We had a farm in South Dakota. I grew up working cattle, irrigating corn, stacking hay, driving tractors and riding horses. But the high interest rates of the last recession of the late 70's and early 80's put the farm into a financial vise-grip and finally squeezed it out of business.
So I get excited when I hear that something good is happening to farming in America–especially considering biblical prophecy!
It's also a positive trend compared to many societal trends that are either immoral, self-serving or spiritually subversive!
The new agricultural phenomena is young farmers—and new farms.
Young farmers are vital to a nations food production system—especially in the United States where the USDA reports the average age of farmers is nearly 60.
The new trend for farming is among those in their twenties and thirties. It's not large enough to affect USDA statistics yet but no doubt will be soon. Farms in America peaked at 6.8 million—in 1935 then went into long decline.
There are more new farmers because the farms tend to be very small, around 6 acres compared to the 449 acre average of current agri-businesses.
America's "cow colleges"—universities that were originally organized to teach agriculture are finding a resurgence of interest among students.
Rather than a rejection of society's urban rat-race, the new young farmers (men and women) are simply embracing the soil and growing crops and livestock. It's become a deliberate career choice—even if it isn't a high income one.
Quoted in a recent USA Today article, food editor at Grist.org Tom Philpott describes the new young farmers this way, "There's very little to do for educated college graduates besides sit in a cubical and punch (a) computer all day," he says. "Small-scale farming is management-intensive. It's an incredibly intellectual exercise, but you're also getting your hands in the dirt—that's why it's so attractive. There's a hunger for that."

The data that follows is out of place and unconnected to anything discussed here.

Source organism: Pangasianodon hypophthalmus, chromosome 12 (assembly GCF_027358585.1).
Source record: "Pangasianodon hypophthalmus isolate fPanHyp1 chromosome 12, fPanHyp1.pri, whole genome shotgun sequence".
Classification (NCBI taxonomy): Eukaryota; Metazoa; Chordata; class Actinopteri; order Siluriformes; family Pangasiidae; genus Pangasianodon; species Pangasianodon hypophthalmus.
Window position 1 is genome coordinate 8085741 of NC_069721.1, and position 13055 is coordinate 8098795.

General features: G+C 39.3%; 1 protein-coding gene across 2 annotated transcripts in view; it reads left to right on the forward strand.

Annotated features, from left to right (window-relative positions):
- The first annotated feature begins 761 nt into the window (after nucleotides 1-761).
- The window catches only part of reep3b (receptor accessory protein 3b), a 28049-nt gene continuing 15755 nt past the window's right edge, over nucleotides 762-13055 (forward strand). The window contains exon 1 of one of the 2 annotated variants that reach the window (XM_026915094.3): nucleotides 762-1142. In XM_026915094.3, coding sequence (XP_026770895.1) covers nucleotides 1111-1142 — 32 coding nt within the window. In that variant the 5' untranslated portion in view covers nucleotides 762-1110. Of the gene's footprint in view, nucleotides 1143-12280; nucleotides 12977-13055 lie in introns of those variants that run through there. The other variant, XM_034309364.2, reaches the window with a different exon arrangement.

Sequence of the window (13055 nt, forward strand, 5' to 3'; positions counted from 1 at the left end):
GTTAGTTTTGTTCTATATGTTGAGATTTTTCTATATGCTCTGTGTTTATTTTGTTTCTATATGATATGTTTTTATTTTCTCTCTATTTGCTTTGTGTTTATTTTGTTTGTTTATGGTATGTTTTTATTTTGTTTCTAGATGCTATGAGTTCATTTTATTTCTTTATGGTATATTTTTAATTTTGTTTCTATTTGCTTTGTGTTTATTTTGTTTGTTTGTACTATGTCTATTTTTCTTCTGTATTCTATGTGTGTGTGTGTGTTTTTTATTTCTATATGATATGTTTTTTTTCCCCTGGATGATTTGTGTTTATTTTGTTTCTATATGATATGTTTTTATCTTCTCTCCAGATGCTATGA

The new small farm is a healthy trend. The fruit trees planted today by young farmers will mature enough to yield bushels of delicious apples, cherries and pears—given enough time and if the world doesn't end!
However, that latter gives us cause for concern. Other more negative societal trends and biblical prophecies indicate a coming end to our age.
Jesus spoke of the end of the world as we know it in the language of small scale farming. "Now learn this parable from the fig tree: When its branch has already become tender and puts forth leaves, you know that summer is near." (Matthew 24:32)
Summer meant the end of this age, but after the trouble is over and Christ has returned new young farmers will again be the wave of the future–as this prophecy states.
"He shall judge between many peoples, They shall beat their swords into plowshares, And their spears into pruning hooks; farm tools. But everyone shall sit under his vine and under his fig tree, And no one shall make them afraid; For the mouth of the Lord of hosts has spoken." (Micah 4:3-4)
A new world is coming that will fundamentally feature young farm families.
For GN Magazine, this is Randy Stiver.